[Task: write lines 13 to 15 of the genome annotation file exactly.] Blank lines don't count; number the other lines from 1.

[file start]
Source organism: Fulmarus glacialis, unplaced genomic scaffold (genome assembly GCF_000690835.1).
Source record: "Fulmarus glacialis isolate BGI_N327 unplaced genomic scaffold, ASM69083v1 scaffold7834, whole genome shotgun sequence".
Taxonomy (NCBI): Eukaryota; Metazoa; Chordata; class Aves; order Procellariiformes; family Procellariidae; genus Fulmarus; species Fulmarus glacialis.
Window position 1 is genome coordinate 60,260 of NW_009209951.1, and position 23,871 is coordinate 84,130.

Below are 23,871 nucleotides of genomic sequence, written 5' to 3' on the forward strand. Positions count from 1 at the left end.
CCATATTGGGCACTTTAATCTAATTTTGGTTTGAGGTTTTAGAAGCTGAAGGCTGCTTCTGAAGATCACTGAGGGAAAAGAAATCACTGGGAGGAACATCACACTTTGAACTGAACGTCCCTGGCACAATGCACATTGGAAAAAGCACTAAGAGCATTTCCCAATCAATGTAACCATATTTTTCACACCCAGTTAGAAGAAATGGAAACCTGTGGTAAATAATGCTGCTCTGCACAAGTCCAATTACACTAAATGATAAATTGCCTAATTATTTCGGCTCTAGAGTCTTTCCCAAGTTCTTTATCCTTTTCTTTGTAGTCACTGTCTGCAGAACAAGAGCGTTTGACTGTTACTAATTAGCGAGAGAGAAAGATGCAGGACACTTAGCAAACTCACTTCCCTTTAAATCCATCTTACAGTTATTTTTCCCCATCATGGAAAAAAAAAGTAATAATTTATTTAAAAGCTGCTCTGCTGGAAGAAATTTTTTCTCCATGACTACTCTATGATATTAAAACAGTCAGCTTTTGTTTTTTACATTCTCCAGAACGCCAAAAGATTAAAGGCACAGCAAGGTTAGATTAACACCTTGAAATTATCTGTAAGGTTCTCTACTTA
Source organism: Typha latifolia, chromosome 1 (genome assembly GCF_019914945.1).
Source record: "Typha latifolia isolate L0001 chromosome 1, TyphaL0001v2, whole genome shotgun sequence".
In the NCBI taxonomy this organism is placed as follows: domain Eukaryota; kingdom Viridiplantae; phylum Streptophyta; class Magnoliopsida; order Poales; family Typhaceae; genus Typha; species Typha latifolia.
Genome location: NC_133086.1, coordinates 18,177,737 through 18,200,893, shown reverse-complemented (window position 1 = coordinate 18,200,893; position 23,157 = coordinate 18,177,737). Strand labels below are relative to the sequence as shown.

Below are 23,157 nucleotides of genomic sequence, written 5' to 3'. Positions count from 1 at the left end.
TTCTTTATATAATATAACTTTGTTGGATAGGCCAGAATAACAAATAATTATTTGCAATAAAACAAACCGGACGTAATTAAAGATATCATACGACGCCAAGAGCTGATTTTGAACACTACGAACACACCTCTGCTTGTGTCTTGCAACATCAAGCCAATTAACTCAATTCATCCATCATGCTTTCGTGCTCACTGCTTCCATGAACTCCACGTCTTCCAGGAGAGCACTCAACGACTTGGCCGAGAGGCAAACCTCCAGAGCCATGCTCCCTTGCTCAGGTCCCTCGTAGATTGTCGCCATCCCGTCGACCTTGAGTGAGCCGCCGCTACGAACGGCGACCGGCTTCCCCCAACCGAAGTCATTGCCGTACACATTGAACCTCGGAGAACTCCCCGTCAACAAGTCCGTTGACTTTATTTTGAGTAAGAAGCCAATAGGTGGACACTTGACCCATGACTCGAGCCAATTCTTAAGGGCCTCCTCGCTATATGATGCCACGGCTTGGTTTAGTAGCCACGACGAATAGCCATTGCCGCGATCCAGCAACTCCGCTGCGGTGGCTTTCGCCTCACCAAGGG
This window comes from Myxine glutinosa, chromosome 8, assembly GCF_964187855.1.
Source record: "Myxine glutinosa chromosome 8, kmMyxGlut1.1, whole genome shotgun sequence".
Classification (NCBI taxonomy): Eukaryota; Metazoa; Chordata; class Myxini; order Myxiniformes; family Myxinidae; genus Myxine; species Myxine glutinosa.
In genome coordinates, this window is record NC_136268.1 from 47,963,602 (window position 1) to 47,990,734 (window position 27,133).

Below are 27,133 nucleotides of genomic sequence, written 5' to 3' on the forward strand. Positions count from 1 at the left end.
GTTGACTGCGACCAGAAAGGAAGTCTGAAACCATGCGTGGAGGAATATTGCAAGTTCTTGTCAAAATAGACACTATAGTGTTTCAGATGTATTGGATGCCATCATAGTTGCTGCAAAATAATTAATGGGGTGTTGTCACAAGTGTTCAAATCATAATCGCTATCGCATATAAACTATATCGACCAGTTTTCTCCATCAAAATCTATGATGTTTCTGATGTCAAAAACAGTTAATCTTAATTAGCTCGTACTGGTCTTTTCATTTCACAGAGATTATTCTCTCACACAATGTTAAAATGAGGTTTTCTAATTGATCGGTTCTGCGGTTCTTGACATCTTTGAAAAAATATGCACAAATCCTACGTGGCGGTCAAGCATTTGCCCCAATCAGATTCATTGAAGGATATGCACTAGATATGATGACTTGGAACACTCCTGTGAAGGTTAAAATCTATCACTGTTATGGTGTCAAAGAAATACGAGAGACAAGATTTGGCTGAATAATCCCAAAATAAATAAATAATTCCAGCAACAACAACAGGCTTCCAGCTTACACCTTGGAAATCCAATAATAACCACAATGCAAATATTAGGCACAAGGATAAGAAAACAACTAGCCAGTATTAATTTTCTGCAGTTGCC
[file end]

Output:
This window comes from Myxine glutinosa, chromosome 8, assembly GCF_964187855.1.
Source record: "Myxine glutinosa chromosome 8, kmMyxGlut1.1, whole genome shotgun sequence".
Classification (NCBI taxonomy): Eukaryota; Metazoa; Chordata; class Myxini; order Myxiniformes; family Myxinidae; genus Myxine; species Myxine glutinosa.